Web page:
UPDATED: May 22, 2013 at 3:05 p.m.Once again, Syracuse men’s head basketball coach Jim Boeheim made themost of any Syracuse University employee in 2011, with $1,143,801 in base salaryand more than $1.8 million in total compensation.The salaries and compensation of SU’s top-paid employees can be found in its Internal Revenue Service Form 990. Nonprofit organizations file the form with the IRS each year. The 2011 fiscal year ran from July 1, 2011 to June 30, 2012.Like in 2010, SU didn’t pay for Boeheim’s entire salary.Out of the $1,143,801 in base compensation, the university only paid $296,259. IMG Worldwide Inc., a global sports, fashion and media business, paid $600,000 and he earned $247,542 from holding the Big Orange Basketball Camp.AdvertisementThis is placeholder textIMG Worldwide Inc. partnered with SU to help provide financial support for the athletic department outside of the university, said SU’s Chief Financial Officer Lou Marcoccia. Part of the agreement was that the media company would be responsible for determining and paying for a certain portion of the coaches’ salaries.Kevin Quinn, senior vice president of public affairs, added that this was a common practice among Division I sports teams.With $60,000 in bonuses and incentives; $490,905 in other reportable compensation; $106,485 in retirement and deferred compensation; and $17,470 in nontaxable benefits, Boeheim’s total compensation adds up to $1,818,661.These bonuses are usually determined by the coach’s contracts, Marcoccia said.“The success of their team is an important component,” he said. “Often times the success of the team’s graduation rates is in there too.”In some coaches’ contracts, more graduating athletes could lead to an increase in bonuses, Marcoccia saidThough Boeheim’s total compensation in 2011 was about 4.6 percent less than 2010, he still earned about $800,000 more in total compensation than SU’s second highest-paid employee, former head football coach Doug Marrone.Marrone had a total compensation of $1,031,653 — about 18.1 percent less than 2010 — with a base salary of $917,272.SU paid $298,332 of Marrone’s base salary, and IMG Worldwide Inc. paid $618,940. He lost $92 for holding a summer football camp, according to the form, but that wasn’t included in this salary estimate.He also received $50,000 in bonus and incentives; $15,913 in other reportable compensation; $24,500 in retirement and other deferred compensation; and $23,968 in nontaxable benefits.After Marrone, Chancellor Nancy Cantor was paid $648,146 in base salary — about 5 percent more than the $615,327 she was paid in 2010.Cantor’s salary saw an increase after her voluntary pay cut expired, Quinn said. The chancellor took the pay cut when the recession hit, but her pay is now at its original level, he added.Besides compensation, the form also shows the university’s endowment increased by about 3 percent. It went from $890,579,165 in 2010 to $916,521,664 in 2011, according to the form.Marcoccia, SU’s CFO, credited the endowment’s increase to the global market’s success during the 2011-2012 fiscal year. He predicts another endowment increase during the 2012-2013 fiscal year.—Asst. News Editor Alfred Ng contributed reporting to this story. Comments Published on May 21, 2013 at 7:55 pm Contact Dylan: email@example.com | @dylan_segelbaum Facebook Twitter Google+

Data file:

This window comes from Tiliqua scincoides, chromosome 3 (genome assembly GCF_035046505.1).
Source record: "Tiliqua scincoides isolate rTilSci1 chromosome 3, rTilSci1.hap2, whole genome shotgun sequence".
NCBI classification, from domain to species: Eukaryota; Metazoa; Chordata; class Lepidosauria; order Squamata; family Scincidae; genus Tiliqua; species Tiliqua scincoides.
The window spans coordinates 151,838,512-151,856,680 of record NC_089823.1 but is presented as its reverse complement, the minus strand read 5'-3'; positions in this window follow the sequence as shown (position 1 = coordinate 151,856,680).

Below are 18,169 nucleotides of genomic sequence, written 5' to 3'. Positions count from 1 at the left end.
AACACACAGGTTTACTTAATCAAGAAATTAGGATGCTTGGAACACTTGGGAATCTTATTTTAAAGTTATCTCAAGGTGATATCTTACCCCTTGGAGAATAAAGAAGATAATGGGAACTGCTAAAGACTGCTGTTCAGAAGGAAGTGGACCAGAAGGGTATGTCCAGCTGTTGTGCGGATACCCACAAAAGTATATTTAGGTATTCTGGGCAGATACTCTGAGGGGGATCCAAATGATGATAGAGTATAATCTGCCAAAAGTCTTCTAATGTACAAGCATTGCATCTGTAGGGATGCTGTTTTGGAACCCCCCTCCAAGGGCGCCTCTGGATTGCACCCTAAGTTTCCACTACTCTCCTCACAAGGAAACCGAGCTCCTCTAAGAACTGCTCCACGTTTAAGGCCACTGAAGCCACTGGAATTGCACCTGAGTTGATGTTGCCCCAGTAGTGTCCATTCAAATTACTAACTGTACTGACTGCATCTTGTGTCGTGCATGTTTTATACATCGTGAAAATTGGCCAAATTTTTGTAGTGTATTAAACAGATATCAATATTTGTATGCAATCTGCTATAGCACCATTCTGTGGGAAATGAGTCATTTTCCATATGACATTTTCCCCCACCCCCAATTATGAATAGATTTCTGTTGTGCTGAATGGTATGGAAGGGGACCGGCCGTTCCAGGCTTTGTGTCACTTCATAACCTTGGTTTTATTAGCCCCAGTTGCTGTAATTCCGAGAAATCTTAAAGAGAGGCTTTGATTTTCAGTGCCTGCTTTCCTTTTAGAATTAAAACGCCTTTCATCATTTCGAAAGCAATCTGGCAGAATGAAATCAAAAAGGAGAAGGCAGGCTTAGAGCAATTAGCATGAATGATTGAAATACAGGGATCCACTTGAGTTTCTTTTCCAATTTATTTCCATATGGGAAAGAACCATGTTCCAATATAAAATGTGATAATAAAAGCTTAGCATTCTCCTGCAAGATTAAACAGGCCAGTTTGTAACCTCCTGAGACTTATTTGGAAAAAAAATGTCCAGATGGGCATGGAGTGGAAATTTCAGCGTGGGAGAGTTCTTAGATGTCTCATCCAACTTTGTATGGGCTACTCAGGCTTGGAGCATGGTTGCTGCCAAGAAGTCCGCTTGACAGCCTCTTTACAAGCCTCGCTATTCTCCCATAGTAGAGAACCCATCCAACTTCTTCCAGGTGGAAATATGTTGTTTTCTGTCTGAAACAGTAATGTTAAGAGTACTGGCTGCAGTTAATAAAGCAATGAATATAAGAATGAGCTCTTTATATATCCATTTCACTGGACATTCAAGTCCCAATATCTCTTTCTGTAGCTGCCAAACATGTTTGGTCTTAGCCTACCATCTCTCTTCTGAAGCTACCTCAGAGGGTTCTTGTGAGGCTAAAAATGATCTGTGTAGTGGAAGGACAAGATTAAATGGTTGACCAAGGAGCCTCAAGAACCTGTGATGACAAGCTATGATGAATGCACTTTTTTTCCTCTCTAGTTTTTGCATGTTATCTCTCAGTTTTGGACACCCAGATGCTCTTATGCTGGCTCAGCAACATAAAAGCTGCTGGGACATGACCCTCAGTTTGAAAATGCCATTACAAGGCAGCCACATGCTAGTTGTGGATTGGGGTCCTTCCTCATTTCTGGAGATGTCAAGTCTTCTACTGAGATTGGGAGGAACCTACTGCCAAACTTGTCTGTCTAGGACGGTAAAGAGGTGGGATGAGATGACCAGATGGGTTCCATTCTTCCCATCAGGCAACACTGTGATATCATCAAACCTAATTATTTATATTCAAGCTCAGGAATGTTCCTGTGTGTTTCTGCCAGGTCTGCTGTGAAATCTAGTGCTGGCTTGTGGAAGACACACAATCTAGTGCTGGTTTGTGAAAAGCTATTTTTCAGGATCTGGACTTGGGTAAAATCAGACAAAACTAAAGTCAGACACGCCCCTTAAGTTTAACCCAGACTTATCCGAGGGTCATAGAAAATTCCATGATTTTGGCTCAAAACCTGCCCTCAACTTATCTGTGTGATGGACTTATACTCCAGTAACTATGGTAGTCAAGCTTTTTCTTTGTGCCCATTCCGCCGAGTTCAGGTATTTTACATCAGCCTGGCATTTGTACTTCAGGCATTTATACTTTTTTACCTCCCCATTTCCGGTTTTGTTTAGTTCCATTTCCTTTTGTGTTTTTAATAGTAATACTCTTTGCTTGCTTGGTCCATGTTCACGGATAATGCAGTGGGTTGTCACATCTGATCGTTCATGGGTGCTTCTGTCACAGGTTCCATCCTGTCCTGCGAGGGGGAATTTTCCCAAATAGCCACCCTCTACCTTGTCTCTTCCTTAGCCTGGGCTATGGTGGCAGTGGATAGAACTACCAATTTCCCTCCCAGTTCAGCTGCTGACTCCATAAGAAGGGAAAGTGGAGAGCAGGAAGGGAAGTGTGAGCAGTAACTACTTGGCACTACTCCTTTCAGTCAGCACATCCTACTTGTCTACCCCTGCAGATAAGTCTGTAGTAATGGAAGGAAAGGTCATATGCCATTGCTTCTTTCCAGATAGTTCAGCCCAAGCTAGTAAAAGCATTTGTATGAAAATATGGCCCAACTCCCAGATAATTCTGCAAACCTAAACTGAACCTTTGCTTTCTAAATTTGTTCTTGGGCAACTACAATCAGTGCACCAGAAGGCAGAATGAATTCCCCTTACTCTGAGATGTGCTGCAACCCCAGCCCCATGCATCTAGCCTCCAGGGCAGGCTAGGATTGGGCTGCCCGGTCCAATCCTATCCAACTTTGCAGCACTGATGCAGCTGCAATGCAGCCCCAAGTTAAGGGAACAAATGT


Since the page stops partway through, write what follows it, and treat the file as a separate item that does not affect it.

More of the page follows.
His response left no room for doubt: Baker Mayfield has chosen a side.Responding to an Instagram user who questioned whether or not he would kneel in protest alongside Cleveland teammates this upcoming NFL season, Mayfield made it known he would join them in protest against racial inequality and police violence in the U.S. Browns’ QB Baker Mayfield responding to a fan on IG: pic.twitter.com/JCgvE4EmlW— Adam Schefter (@AdamSchefter) June 13, 2020Mayfield further expanded his thoughts in an Instagram story post soon after the retort:Everybody so upset about my comment doesn’t understand the reasoning behind kneeling in the first place… Nate and Kap came to an agreement that kneeling was the most respectful way to support our military while also standing up for equality.I have the utmost respoect for our military, cops, and people that serve OUR country. It’s about equality and everybody being treated the same because we are all human. It’s been ignored for too long and that is my fault as well for not becoming more educated and staying silent.If I lose fans, that’s okay. I’ve always spoken my mind. And that’s from the heart.With civil unrest raging across the country and protests, riots and more stretching from coast to coast following the killings of George Floyd, Ahmaud Arbery and Breonna Taylor, protests of police brutality should only grow stronger should the NFL season get underway in 2020.Browns coach Kevin Stefanski is supportive of his players wanting to protest, but also said that it’s something that will be decided upon as a team.